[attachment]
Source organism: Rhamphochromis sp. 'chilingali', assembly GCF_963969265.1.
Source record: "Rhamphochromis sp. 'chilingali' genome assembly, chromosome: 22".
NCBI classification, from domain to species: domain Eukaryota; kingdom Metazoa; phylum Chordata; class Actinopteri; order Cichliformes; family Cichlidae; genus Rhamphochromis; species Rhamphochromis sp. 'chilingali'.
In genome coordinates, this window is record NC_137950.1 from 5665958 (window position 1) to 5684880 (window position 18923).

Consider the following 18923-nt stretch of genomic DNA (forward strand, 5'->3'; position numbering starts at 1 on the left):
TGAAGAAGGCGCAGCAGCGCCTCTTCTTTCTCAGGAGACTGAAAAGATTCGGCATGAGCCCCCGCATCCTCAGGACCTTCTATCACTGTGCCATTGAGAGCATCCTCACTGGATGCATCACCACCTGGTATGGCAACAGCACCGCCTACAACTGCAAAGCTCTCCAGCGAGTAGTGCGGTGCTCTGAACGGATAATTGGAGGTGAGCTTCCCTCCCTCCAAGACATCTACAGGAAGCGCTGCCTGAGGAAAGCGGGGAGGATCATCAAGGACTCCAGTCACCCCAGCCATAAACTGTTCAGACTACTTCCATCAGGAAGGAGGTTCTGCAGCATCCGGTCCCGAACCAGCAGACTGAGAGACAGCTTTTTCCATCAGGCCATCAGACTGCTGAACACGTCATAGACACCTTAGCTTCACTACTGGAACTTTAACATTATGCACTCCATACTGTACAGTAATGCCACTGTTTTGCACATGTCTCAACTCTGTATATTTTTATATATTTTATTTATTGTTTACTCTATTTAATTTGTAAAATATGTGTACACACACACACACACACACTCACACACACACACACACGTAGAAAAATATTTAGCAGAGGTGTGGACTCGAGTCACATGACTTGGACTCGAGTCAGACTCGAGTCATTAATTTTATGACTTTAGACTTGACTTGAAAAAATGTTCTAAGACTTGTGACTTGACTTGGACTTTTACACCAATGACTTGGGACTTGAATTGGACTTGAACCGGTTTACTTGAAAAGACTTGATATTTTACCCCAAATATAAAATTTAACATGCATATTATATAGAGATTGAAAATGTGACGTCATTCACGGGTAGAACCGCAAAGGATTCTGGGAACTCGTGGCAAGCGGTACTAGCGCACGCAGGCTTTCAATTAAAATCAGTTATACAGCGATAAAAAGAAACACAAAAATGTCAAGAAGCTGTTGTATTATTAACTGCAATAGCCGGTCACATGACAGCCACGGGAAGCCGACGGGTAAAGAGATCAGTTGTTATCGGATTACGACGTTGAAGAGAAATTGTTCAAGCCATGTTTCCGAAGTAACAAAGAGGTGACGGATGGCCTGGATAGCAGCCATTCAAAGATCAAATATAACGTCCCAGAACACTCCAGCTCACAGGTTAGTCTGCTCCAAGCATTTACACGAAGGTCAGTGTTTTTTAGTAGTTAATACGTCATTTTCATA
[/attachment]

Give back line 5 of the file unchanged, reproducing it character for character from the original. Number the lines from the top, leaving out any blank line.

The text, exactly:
Consider the following 18923-nt stretch of genomic DNA (forward strand, 5'->3'; position numbering starts at 1 on the left):